All of which gives me useful perspective when dealing with current tech.
"Playing around in a rather large creek without flotation equipment."
You didn't make rafts from scrap wood and patched inner tubes?
Rafts? We built bridges over them with logs and sticks. Even re-routed some of the flow at points so that the bridges could be shorter.
You know what else you guys didn't have back then? A Tesla. You can knock the tech, but you'd be driving something else if it didn't exist.
i wish! :-)
Our creeks were too small for either bridges *or* rafts, for the most part. Most of them I could jump over even as a kid, except during Spring runoff.
Stepping-stones were fun though - especially setting up stones that would tip if you didn't step on them correctly when we played Tag...
"You can knock the tech, but you'd be driving something else if it didn't exist."
We're not knocking tech, and a Tesla is way cooler than a Packard. But we are noting that there are other things for kids to do while their iPad is being recharged.
" But we are noting that there are other things for kids to do while their iPad is being recharged." -- Parenting is key
"Parenting is key"
Been there, done that. Now it's time to have fun again!
I've already been parented. Wheres my fun time?
I love this stuff. We used to live in a cardboard box in the middle of the road...https://youtu.be/26ZDB9h7BLY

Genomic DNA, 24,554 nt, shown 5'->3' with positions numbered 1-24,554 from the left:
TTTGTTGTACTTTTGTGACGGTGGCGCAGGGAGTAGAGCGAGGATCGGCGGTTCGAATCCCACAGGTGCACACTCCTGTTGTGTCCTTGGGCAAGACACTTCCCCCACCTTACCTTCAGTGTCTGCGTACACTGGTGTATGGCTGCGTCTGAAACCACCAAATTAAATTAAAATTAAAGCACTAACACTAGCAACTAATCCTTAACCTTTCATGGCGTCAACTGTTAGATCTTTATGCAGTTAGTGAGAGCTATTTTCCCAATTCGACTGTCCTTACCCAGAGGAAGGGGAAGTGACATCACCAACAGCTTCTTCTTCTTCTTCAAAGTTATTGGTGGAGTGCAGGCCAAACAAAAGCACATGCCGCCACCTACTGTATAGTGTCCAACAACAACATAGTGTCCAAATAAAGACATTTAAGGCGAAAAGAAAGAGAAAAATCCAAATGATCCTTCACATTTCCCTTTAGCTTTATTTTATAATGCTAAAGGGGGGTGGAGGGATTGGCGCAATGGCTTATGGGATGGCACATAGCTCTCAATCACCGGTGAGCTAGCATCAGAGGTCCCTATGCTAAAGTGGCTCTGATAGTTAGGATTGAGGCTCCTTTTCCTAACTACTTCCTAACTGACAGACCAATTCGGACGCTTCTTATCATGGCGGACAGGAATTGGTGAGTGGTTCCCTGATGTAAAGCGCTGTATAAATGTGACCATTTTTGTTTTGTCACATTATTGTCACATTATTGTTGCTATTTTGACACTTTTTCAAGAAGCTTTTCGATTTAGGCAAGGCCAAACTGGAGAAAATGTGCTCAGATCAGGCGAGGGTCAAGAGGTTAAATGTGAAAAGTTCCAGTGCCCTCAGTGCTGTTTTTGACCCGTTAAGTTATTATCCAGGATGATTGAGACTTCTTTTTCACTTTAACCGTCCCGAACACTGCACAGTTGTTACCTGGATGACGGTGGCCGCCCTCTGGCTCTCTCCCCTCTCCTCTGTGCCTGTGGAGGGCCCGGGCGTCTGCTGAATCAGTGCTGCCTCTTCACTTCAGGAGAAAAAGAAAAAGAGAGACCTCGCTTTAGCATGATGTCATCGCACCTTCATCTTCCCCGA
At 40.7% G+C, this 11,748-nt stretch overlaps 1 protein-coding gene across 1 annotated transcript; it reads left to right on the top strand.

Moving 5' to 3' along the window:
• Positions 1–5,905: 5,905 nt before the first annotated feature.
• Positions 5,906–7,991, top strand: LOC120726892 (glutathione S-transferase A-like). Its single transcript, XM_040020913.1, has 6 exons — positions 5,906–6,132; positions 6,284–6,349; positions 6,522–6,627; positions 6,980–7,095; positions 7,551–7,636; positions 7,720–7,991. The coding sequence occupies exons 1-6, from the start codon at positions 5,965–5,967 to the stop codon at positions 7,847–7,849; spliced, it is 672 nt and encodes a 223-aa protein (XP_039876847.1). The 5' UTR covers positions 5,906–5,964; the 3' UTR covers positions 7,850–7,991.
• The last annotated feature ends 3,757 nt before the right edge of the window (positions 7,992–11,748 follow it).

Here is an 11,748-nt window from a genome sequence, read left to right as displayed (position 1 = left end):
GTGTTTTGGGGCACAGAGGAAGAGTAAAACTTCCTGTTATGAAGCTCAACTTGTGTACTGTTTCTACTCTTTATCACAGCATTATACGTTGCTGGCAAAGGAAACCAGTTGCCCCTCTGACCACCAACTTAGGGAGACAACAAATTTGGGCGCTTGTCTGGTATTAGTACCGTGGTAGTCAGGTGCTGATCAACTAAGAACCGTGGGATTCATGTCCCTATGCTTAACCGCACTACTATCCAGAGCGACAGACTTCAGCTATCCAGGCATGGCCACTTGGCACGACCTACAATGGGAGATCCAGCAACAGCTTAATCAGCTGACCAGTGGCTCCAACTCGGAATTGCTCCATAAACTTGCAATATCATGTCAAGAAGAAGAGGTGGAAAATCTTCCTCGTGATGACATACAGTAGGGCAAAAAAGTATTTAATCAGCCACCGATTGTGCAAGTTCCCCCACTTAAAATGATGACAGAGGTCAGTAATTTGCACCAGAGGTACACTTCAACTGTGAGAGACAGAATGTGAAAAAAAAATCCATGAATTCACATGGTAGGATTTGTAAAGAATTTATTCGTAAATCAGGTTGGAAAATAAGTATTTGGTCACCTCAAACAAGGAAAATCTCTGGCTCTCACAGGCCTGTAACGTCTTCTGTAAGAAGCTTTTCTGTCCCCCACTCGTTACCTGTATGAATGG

Just make sure you don't get like this George:
This thread gave me a good chuckle. Good waste of time on a Monday.
I recall fondly my Moto StarTac cell phone. That was the sheet back then.
Moto was king.
Original broadcast TV was 260 lines/inch as I recall, but I'm old so the memory might be failing too.
I think old analog TV was 525 lines of vertical resolution, including overscan. Effective vertical resolution was 480.
Yes. 525 lines of interlaced display. A good bit of it covered by the bezel and cabinetry. Several decades later Sony Trinitron and later Mitsubishi 35" to 40" nearly 'flat' cathode ray tube displays were a marvel for the whole two minutes they were the height of display technology. I remember PONG being a black & white display in a funny shaped green & white pod with two knobs... That was before the Atari 2600 VCS arrived to wow us all with RF modulator technology... My fondest early memories of television included watching Speed Racer on Channel 52 with my nose maybe a whole 8" away from the full color 24" screen encased in floor model furniture cabinetry at my Cousin's house.